If your lender requires you to have an escrow account for the taxes and insurance portion of your mortgage payment, it can be very helpful. Escrow accounts help ensure you do not have to come up with a large payment once a year for insurance or quarterly for taxes.

In some cases, if a lender does not require an escrow account, as a borrower, you may request they escrow your taxes and insurance for convenience.

What You Need to Know About Mortgage Insurance

What You Need to Know About Mortgage Insurance

Homeowners insurance and title insurance may not be the only kinds of insurance you need when you buy a home. Many buyers also have to purchase mortgage insurance, which lenders require for mortgages with a down payment of less than 20 percent. Take the time to understand what you’re buying and how long it will affect you.

Mortgage Insurance Protects the Lender

Most types of insurance will pay you if you make a claim. Mortgage insurance, though, is solely for the lender. If you were to stop making payments and the lender foreclosed on your home, the mortgage insurance would pay the lender the difference between the profit from selling your home and the amount you still owed on your mortgage.

Types of Mortgage Insurance

When you have a mortgage with a traditional lender, you get private mortgage insurance, often abbreviated PMI. This insurance is provided by a third party, although your lender will typically dictate who provides the insurance. When you get an FHA mortgage, the federal government provides the mortgage insurance and you pay mortgage insurance premiums, often abbreviated MIP.

Mortgage Insurance Amount

You can generally expect to pay 0.5 percent to 1 percent of your loan balance each year for private mortgage insurance. FHA mortgage insurance premiums are set by the federal government, and as of 2017, are 1.75 percent of the loan balance up front, plus 0.45 percent to 1.05 percent of the loan balance each year, depending on the type of loan.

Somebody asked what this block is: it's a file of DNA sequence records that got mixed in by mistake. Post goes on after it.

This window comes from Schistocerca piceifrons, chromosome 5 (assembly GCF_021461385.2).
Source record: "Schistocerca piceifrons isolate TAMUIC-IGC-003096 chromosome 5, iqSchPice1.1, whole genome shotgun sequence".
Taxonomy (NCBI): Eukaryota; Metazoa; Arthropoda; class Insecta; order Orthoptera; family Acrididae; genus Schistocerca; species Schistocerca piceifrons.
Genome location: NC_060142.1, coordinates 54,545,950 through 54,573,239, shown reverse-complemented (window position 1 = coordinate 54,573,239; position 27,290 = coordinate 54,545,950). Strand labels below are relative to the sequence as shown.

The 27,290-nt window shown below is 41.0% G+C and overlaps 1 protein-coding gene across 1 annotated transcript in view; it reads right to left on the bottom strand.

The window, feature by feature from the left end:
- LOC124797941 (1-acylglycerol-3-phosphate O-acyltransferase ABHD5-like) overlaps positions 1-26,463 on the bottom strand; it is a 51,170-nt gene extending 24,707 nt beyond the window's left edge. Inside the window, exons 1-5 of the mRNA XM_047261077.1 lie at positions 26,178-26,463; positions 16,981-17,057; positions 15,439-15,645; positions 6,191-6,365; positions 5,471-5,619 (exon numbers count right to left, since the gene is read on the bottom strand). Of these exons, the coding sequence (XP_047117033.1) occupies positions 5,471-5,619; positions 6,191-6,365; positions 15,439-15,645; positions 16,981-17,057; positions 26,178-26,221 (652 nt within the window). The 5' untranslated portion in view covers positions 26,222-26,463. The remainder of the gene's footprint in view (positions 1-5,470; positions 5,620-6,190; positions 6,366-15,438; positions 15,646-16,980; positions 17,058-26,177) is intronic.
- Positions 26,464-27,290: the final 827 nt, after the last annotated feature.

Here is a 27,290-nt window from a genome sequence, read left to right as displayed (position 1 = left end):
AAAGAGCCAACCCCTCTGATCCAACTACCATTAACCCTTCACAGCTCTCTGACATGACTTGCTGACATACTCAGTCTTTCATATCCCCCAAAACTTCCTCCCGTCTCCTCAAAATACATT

How to Stop Paying Mortgage Insurance

FHA loans have mortgage insurance until the loan is paid off, either through regular payments or by refinancing. Traditional loans automatically cancel mortgage insurance when you have reached the point on your amortization schedule where the loan balance drops below 78 percent of the purchase price. You also may be able to apply to cancel mortgage insurance as soon as your loan balance is less than 80 percent of your home’s current appraised value.

How Can You Get Around Paying Mortgage Insurance?

When purchasing a home, the only way to avoid having to buy mortgage insurance is to get a mortgage for less than 80 percent of the home’s purchase price. However, the cost of mortgage insurance may be something you’re willing to pay for the opportunity to buy now without a down payment of 20 percent.

4 Home Improvement Shortcuts That Can Lead to Disaster — and How to Avoid Them

4 Home Improvement Shortcuts That Can Lead to Disaster -- and How to Avoid ThemAre you starting to get the renovation itch? With spring on the way, you might be tempted to launch those home improvement projects that you contemplated over the winter. However, as with any project, you will want to get things right. Let’s take a look at four renovation shortcuts that can lead to disaster and the steps you can take to avoid them.